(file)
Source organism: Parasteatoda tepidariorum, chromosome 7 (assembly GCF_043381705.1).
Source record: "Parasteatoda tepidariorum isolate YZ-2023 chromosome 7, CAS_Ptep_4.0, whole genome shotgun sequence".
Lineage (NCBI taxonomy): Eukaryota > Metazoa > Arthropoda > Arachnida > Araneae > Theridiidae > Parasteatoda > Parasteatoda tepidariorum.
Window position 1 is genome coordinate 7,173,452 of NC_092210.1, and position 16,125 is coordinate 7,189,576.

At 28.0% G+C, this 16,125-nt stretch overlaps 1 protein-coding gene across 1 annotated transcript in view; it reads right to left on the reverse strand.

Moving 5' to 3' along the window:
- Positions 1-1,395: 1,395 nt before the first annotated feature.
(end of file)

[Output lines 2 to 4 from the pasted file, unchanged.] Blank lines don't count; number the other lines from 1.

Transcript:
Source record: "Parasteatoda tepidariorum isolate YZ-2023 chromosome 7, CAS_Ptep_4.0, whole genome shotgun sequence".
Lineage (NCBI taxonomy): Eukaryota > Metazoa > Arthropoda > Arachnida > Araneae > Theridiidae > Parasteatoda > Parasteatoda tepidariorum.
Window position 1 is genome coordinate 7,173,452 of NC_092210.1, and position 16,125 is coordinate 7,189,576.